Q. I am single, no kids and 51 years old. I am looking to buy a condominium in Florida. The area where I want to live has many 55 and older age restrictions. Is it possible to place an offer with the contingency that the board will accept a resident who is under 55?
C.H., St. Petersburg
The age restriction is based on residency and not ownership. Yes, the board can approve an underage purchaser; however, you would not be able to live in the community until you turn 55. Or you could have someone who is 55 or older live with you in the unit. I suggest that you look elsewhere for your new home that is not in an adult community.
Q. We live in an RV park that is owned by an investor/manager. He advertises that we are a 55-plus park, but he allows residents to move into the park who are under 55. Recently he allowed a family with a 2-year-old to move into the park. He said that if we challenged his actions, he would hire an attorney, at our expense. We know that something like 20 percent can be under the age of 55 and that seems to be the problem. Can you give us advice?
The Adult Community Law applies to not only condominiums, HOA, cooperatives, but also to mobile home parks and rental properties, including apartments. The law was established to be an exemption from age discrimination laws. The Housing for Older Persons Act of 1995 in the most simple words says that one person living in each home/unit must be 55 or older and no one under the age of 18 can reside in the home. It further says that if the primary person who is 55 or older dies, then the surviving residents can remain in the home even if they are not 55. In this scenario, the home is counted as part of the 20 percent of residents under 55. This percentage is not to be used to allow families that do not have a senior person who is 55 or older to move into the community. That one family you refer to now restricts the owner from using the adult community exemption. Q. Our board minutes are not available to members until after they are approved at the following board meeting. In fact, copies are not made available except on a web page after they have been approved. Is this reasonable?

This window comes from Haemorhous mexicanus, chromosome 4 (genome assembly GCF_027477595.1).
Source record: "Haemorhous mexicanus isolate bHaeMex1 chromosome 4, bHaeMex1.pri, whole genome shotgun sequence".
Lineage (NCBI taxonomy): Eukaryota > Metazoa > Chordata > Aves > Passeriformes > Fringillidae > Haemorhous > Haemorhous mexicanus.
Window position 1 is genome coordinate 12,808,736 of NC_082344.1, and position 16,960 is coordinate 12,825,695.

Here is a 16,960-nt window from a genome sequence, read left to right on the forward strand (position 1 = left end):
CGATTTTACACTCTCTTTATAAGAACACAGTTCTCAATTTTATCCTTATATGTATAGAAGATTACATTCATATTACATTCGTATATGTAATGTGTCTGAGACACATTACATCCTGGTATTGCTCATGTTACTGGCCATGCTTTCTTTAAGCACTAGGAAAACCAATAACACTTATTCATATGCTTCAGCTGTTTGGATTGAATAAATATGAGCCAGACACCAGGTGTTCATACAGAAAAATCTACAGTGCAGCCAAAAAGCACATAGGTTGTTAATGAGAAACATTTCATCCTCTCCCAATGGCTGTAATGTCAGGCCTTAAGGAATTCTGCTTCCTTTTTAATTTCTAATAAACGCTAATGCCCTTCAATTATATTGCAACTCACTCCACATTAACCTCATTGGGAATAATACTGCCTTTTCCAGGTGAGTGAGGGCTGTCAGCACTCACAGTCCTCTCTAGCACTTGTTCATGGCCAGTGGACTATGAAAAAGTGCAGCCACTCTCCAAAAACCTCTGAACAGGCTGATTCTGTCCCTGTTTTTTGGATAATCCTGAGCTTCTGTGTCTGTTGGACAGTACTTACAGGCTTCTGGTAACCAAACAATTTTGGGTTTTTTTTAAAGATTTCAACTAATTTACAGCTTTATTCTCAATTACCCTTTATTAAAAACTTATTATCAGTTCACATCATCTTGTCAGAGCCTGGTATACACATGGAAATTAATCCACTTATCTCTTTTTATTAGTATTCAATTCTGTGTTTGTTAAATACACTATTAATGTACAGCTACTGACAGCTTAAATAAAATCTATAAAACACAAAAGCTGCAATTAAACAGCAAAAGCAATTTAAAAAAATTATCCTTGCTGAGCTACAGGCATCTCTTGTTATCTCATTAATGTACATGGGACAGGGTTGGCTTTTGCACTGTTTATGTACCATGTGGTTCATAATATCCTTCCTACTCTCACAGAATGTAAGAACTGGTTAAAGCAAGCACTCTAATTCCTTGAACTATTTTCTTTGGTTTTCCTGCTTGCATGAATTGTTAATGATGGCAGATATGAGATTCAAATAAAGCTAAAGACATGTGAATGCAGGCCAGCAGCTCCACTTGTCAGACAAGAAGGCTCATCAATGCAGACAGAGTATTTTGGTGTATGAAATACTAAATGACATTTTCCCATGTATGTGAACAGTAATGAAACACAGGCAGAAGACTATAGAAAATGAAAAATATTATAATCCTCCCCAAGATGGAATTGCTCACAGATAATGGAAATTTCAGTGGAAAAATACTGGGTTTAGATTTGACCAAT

Most people do not understand the purpose of minutes and how they are used. They record the business conducted and create a legal document to prove it. They should be written in a method that can be easily read by a judge if they are needed to prove a court case. That means recording only the business conducted, just the facts and not the details. A secondary purpose of minutes is to inform attendees and non-attendees of the meeting. As to when they should be made available to members, as soon as possible, marked as “not approved,” “draft” or similar words. The board does not need to provide free hard copies to the members, but it does need to allow inspection if a member so requests. I suggest that a bulletin board or web page be established and the draft minutes be made available within a couple of days after the meeting. I have a saying that for every hour of meeting, the minutes should be one page. In other words, keep them simple and limited to the facts. The statutes require that minutes be retained in a minute book. Members can request to view this book by sending the board a request to see the minutes. If they want copies, then the board can charge a reasonable copy cost.